Eventually, the snow was confined to a few speckled patches in shady spots and the lake ice shrank to a smooth necklace on the shoreline. Temperatures returned to normal and numb fingers became a memory. We’re back to drizzly rains giving way to clouds, occasional fog, and sunbreaks (the sun only shines all day in summer here so we enjoy our sun in small doses that we call sunbreaks). The days are getting longer, the holidays are over, and a new year has begun. The dark cloud of discouragement that overtook me toward the end of the year has lifted. In my gut, just as the birds and animals do, I sense the climb toward spring.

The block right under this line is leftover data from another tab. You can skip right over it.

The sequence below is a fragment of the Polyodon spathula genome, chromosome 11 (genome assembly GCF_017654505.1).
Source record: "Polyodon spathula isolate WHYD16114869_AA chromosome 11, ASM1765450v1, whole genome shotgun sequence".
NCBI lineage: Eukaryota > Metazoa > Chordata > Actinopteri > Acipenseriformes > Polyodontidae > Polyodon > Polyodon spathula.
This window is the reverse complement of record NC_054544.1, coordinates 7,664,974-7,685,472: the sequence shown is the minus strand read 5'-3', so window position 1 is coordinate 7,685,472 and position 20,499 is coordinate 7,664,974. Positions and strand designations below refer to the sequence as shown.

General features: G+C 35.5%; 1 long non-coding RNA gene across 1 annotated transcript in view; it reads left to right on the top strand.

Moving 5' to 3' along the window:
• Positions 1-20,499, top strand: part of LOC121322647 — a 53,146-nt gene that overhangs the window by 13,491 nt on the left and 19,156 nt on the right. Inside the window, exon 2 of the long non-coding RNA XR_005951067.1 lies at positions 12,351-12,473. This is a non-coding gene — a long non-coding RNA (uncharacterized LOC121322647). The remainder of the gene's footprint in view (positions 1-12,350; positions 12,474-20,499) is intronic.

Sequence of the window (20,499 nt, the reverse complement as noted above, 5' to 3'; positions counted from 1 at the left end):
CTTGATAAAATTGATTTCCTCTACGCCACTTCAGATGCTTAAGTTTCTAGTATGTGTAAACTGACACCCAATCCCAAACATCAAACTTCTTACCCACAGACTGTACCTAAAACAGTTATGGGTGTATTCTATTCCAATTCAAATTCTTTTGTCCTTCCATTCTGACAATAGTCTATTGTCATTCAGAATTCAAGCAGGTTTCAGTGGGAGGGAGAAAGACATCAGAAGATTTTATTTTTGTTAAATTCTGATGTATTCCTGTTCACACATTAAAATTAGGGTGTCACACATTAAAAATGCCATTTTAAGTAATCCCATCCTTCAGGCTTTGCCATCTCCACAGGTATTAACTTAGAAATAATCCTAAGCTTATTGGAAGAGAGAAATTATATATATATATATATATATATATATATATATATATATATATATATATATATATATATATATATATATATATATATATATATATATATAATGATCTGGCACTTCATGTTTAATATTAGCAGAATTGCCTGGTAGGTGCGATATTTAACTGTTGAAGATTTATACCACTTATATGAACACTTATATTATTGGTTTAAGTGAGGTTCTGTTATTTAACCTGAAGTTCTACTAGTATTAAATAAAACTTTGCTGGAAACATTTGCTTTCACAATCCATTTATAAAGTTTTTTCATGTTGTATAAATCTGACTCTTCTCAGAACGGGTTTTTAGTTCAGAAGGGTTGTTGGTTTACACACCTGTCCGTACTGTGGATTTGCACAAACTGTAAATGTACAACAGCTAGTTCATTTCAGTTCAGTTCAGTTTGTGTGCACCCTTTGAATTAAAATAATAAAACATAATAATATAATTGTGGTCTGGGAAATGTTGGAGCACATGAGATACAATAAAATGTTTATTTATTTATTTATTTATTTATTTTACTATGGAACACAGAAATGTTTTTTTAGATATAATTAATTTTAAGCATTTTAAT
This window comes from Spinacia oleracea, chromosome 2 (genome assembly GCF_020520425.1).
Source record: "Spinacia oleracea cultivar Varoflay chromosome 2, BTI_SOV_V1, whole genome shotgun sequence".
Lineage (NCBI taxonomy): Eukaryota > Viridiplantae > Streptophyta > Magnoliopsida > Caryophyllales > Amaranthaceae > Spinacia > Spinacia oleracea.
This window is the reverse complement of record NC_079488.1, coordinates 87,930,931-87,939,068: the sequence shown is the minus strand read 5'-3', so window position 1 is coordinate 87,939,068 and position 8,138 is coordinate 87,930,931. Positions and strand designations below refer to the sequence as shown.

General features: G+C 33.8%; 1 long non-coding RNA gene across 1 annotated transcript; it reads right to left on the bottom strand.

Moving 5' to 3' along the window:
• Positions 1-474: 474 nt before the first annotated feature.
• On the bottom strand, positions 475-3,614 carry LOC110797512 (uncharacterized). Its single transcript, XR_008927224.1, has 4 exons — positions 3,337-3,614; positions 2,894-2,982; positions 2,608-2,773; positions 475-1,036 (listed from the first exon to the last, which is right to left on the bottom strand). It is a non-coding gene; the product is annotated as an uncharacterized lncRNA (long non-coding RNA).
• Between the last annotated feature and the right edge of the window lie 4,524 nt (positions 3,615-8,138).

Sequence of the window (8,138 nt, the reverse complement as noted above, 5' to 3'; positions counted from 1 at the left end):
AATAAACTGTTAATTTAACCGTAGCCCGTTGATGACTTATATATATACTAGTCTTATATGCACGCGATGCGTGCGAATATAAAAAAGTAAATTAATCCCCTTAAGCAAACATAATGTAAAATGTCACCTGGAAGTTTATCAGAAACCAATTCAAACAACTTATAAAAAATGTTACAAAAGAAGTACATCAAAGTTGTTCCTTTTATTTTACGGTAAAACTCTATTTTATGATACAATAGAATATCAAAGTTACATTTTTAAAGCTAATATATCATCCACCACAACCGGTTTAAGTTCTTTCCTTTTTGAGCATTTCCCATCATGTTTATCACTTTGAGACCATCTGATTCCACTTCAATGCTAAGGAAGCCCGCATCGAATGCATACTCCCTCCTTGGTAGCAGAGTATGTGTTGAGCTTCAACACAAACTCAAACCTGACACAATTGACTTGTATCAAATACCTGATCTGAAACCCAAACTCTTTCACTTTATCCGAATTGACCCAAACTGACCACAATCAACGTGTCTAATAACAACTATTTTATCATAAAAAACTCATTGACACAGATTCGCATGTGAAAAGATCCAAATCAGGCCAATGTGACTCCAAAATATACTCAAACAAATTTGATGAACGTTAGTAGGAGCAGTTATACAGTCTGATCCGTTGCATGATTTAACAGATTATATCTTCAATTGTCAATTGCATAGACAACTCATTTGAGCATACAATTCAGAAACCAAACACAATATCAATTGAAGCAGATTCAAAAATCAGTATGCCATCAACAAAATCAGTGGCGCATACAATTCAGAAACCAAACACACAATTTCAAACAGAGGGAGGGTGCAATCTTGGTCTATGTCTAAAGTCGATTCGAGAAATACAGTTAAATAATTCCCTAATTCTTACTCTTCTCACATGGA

*

15. Calmer days. A hilltop path through the woods. Photo made with intentional camera movement. Mid-January.
16. Old road on Ginnett Hill. Photograph made with slight intentional camera movement. Mid-January.

17. Fog on Lottie Bay. Mid-January.
18. Fog at Lighthouse Point. Mid-January.
19. Fog, Deception Pass Bridge from Lighthouse Point. Mid-January.
20. Ice on Pass Lake. Late December.

***

ENCOUNTERING the SUBJECT

What’s the difference between a sculpture given pride of place in a museum and a tree trunk washed ashore after being sculpted by countless tides? One is human-made, one isn’t, the places where we see them are nothing alike, and we attach very different meanings to each object. You can probably think of other differences. But what if we untangle the threads that make up the answers and see what’s left? Perhaps finally, the object itself is all that remains, without any stories “about” it.